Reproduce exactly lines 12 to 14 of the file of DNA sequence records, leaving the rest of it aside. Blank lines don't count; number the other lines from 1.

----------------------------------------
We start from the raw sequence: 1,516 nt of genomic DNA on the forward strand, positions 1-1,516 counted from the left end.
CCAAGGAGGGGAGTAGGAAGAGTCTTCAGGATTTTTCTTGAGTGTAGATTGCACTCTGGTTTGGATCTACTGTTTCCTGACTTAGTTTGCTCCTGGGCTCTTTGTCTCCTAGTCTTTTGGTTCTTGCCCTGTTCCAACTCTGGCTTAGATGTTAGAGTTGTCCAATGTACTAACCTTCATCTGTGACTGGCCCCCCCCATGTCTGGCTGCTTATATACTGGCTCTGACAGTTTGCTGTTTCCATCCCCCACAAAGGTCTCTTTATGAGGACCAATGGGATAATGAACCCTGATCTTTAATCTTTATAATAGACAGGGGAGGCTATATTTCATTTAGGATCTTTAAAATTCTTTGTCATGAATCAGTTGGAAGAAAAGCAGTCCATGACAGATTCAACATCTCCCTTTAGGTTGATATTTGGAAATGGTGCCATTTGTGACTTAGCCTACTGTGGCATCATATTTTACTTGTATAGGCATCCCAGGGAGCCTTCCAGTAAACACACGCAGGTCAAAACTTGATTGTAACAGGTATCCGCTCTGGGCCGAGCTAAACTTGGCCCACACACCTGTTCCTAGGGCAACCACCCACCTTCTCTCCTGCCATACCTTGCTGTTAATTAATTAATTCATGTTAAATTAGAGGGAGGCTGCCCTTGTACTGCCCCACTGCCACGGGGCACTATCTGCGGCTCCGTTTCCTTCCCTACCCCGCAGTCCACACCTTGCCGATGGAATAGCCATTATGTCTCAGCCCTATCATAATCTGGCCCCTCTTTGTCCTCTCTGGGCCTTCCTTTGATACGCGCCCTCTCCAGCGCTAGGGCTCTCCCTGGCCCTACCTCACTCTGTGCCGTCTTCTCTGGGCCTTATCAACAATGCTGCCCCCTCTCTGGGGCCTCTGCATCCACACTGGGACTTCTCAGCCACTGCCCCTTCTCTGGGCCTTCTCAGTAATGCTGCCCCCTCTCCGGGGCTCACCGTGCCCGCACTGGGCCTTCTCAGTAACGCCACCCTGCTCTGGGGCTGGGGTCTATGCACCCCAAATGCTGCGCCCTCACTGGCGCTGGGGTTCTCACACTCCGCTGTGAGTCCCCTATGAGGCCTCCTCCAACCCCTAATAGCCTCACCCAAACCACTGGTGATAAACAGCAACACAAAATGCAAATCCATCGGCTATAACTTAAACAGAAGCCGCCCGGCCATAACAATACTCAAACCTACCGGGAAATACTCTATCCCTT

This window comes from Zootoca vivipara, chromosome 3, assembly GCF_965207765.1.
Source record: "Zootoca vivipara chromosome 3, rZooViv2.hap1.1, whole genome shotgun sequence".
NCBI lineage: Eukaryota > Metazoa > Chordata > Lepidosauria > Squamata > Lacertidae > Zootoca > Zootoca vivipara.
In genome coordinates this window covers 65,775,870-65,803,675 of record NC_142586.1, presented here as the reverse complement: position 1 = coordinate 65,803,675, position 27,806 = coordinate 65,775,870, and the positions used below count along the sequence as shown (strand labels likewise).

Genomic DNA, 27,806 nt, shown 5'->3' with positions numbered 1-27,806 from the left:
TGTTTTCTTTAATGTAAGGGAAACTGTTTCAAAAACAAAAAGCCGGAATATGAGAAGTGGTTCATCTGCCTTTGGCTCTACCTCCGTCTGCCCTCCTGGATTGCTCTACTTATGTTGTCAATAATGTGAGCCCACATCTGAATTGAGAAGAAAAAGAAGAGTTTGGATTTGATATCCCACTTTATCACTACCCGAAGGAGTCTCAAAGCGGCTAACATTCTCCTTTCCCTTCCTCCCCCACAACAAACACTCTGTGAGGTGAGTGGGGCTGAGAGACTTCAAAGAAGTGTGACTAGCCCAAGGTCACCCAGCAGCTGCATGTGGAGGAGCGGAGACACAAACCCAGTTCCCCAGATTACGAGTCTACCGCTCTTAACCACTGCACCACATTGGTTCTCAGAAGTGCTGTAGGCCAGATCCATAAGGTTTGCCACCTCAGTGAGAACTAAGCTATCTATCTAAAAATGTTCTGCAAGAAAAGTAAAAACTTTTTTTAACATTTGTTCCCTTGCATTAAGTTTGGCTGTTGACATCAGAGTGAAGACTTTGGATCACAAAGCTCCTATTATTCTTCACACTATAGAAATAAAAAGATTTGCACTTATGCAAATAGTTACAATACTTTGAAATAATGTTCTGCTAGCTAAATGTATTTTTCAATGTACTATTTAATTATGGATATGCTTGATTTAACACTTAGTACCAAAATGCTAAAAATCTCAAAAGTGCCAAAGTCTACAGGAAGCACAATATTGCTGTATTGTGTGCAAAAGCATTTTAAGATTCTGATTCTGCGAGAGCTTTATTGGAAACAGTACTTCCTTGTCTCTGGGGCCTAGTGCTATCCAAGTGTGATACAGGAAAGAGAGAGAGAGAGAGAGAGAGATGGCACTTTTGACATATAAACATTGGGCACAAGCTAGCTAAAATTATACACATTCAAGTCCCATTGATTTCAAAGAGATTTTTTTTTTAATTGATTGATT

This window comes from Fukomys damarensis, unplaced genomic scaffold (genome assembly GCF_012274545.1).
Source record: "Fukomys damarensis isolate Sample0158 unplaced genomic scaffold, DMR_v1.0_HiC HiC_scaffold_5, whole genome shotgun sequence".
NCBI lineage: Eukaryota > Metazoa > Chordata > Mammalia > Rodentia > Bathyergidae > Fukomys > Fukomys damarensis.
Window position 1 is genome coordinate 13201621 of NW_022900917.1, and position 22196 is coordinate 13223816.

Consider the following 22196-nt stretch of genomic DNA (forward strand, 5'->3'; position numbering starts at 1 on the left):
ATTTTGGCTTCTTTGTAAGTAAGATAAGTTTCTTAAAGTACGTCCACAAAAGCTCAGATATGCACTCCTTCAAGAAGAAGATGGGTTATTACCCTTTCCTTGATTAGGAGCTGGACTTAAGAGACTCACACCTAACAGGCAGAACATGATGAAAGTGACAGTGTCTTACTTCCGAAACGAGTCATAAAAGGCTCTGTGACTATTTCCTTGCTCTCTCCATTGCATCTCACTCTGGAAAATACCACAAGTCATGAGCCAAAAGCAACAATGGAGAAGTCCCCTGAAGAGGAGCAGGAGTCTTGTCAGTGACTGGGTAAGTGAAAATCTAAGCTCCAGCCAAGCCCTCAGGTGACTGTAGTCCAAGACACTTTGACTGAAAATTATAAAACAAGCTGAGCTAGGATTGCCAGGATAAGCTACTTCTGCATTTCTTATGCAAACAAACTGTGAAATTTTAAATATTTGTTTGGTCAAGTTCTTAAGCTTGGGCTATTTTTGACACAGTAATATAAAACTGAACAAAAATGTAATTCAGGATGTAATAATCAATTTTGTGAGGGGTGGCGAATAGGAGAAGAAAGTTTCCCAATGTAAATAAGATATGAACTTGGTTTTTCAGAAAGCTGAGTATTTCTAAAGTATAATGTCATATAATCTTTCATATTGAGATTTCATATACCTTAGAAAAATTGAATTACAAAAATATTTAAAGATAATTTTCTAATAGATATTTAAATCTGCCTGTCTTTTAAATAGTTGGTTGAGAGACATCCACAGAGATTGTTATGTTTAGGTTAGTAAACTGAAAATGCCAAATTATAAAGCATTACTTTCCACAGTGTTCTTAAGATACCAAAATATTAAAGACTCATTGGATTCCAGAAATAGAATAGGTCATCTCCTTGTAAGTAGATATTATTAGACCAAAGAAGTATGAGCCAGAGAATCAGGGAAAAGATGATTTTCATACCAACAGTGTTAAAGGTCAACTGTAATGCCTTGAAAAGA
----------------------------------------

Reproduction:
Window position 1 is genome coordinate 13201621 of NW_022900917.1, and position 22196 is coordinate 13223816.

Consider the following 22196-nt stretch of genomic DNA (forward strand, 5'->3'; position numbering starts at 1 on the left):
ATTTTGGCTTCTTTGTAAGTAAGATAAGTTTCTTAAAGTACGTCCACAAAAGCTCAGATATGCACTCCTTCAAGAAGAAGATGGGTTATTACCCTTTCCTTGATTAGGAGCTGGACTTAAGAGACTCACACCTAACAGGCAGAACATGATGAAAGTGACAGTGTCTTACTTCCGAAACGAGTCATAAAAGGCTCTGTGACTATTTCCTTGCTCTCTCCATTGCATCTCACTCTGGAAAATACCACAAGTCATGAGCCAAAAGCAACAATGGAGAAGTCCCCTGAAGAGGAGCAGGAGTCTTGTCAGTGACTGGGTAAGTGAAAATCTAAGCTCCAGCCAAGCCCTCAGGTGACTGTAGTCCAAGACACTTTGACTGAAAATTATAAAACAAGCTGAGCTAGGATTGCCAGGATAAGCTACTTCTGCATTTCTTATGCAAACAAACTGTGAAATTTTAAATATTTGTTTGGTCAAGTTCTTAAGCTTGGGCTATTTTTGACACAGTAATATAAAACTGAACAAAAATGTAATTCAGGATGTAATAATCAATTTTGTGAGGGGTGGCGAATAGGAGAAGAAAGTTTCCCAATGTAAATAAGATATGAACTTGGTTTTTCAGAAAGCTGAGTATTTCTAAAGTATAATGTCATATAATCTTTCATATTGAGATTTCATATACCTTAGAAAAATTGAATTACAAAAATATTTAAAGATAATTTTCTAATAGATATTTAAATCTGCCTGTCTTTTAAATAGTTGGTTGAGAGACATCCACAGAGATTGTTATGTTTAGGTTAGTAAACTGAAAATGCCAAATTATAAAGCATTACTTTCCACAGTGTTCTTAAGATACCAAAATATTAAAGACTCATTGGATTCCAGAAATAGAATAGGTCATCTCCTTGTAAGTAGATATTATTAGACCAAAGAAGTATGAGCCAGAGAATCAGGGAAAAGATGATTTTCATACCAACAGTGTTAAAGGTCAACTGTAATGCCTTGAAAAGA